Realize the Power of Self-Care

by Stacy Menzies

Earlier this week, I read an alarming Facebook post.  It wasn’t political. It wasn’t about flu season. It was a post from a fellow librarian in my district.  She is retiring at the end of the year, and her position will not be filled by a professional librarian. Instead, she will be replaced by a technology teacher.  The books will be checked in and out by classroom teachers.

On a personal and professional level, this is disheartening.  I began my career as a classroom teacher but have been a librarian who teaches for the last 12 years.  Librarians are crucial in the lives and literacy of some of our kids. Both the school in question and my school serve a high poverty population who need the access to books and support that public school librarians provide.  

Once the initial shock wore off, I wondered if this was a school decision or a district decision.  Knowing that it has been a trend in some districts to phase out librarians, I wanted to know if this was the opening salvo in a battle that needed to be addressed.    

I’ve got a great administrative team — when asked, my principal told me I had nothing to worry about.  It was the decision of an individual, not the district. And besides, who wouldn’t want me to stay at my school?  Okay, I added that but self-confidence is good form of self-care.

It got me to thinking, though.  What if my administrative team left and went to a different school?  What if I got transferred to another school (it’s happened before–another post for another time)?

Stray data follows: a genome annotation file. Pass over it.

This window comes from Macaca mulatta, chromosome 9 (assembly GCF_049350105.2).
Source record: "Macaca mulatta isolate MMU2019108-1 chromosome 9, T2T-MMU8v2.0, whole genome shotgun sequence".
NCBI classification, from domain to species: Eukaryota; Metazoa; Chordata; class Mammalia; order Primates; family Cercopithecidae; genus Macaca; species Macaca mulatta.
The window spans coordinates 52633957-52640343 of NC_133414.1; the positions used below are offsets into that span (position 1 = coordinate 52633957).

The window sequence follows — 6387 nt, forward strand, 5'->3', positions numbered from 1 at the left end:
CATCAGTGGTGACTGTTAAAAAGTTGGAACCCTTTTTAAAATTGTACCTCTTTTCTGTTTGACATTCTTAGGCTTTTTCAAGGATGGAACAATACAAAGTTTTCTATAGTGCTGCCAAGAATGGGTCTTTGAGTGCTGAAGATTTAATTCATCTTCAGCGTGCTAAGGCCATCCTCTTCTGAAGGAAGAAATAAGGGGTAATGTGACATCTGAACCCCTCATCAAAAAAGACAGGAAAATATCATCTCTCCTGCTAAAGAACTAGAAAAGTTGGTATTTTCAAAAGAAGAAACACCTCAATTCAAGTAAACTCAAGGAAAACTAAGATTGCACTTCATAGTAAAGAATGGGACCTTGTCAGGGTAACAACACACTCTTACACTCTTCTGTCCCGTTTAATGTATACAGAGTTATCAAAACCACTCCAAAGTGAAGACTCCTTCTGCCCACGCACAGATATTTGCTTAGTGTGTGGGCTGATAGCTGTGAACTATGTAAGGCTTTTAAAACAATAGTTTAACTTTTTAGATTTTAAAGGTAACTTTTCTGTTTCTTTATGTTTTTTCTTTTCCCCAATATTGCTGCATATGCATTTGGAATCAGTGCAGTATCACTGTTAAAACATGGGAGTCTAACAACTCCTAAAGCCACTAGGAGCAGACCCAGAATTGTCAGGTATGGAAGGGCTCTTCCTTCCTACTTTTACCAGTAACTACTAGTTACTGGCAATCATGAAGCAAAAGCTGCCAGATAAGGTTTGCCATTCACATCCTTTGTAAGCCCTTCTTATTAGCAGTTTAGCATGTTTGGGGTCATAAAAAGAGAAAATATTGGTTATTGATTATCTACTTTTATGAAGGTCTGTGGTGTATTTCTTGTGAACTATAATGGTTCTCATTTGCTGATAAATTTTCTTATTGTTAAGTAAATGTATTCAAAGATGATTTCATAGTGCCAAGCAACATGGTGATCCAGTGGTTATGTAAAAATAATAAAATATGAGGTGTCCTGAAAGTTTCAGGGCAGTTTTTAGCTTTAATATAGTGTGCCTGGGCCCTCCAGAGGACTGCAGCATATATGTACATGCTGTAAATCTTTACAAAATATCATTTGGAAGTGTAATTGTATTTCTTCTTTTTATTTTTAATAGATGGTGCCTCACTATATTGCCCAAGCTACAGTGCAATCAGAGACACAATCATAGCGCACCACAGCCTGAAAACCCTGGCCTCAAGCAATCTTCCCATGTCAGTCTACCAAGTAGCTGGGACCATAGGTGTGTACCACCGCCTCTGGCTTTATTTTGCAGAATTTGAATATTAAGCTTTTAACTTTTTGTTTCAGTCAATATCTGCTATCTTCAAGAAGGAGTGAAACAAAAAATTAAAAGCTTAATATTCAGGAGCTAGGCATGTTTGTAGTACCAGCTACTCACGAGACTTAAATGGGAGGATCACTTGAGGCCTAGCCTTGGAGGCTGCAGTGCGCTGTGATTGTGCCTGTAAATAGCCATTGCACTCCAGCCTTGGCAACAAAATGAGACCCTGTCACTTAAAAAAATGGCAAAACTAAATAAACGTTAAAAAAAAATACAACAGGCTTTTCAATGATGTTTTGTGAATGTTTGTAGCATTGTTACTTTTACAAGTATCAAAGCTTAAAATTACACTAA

I’m not trying to bring the party down or add stress to an already heaping plate. This  experience is a good reason to tell you to take care of you on a daily basis. While people may have the greatest of intentions, your job is dependent on so many factors; your administration, your legislators, your colleagues, your students, funding, test scores, etc.  Of these, how many are in your control? That’s right, none of them.

Now in your own life, what do you have control over?  Your time? Check. Your health? Yup. Your nutrition?  Of course. Side hustles or part-time work where you can be your own boss?  Yes that too. Finances. Absolutely.

Sometimes it feels like we don’t have the time, resources, support or all of the above to take care of any of this.  I’m going to tell you something hard: you do, and you are the only one who does. You have to make the decision that you are going to practice self-care, whether that’s emotional, financial, physical or spiritual.  It’s all on you.

Realize the Power of Self-Care Happy Fix Stacy MenziesHere’s the good news.  When you take that amount of power away from another entity and give it back to yourself, it’s incredibly empowering.  When you decide you are going to be in charge of your health and wellness or your finances and you take persistent consistent steps to fix what you need to fix, it makes you feel like you can do anything.  And you know what? You can do anything. You just have to make you the priority in your life.

For me, I’ve already taken steps to be the healthy person I want to be in all facets of my life.  Some days go more smoothly than others but every week I have a plan and every day I work part of that plan so I can reach my goals as soon as possible.  

The bonus is, I feel healthy and confident enough to continue taking care of my students and my work and plan on being there as long as they will have me.  The difference is, when we part ways, I’m still going to be in amazing shape!

If your job was done away with tomorrow, how would you fare?  Would you be ready for the next chapter? Think about it. Create a plan of self-care.  Find a tribe to keep you accountable. Better yet, find a buddy and move forward on this journey together.  While your work may be able to replace you, the world can’t. Take care of you.

– Stacy Menzies is is Founder and Chief Happbassador of Happy Fix. She is a National Board Certified Teacher with 16+ years experience teaching at the K-12 level and is a thoughtful advocate for her fellow teachers, both in and out of the classroom.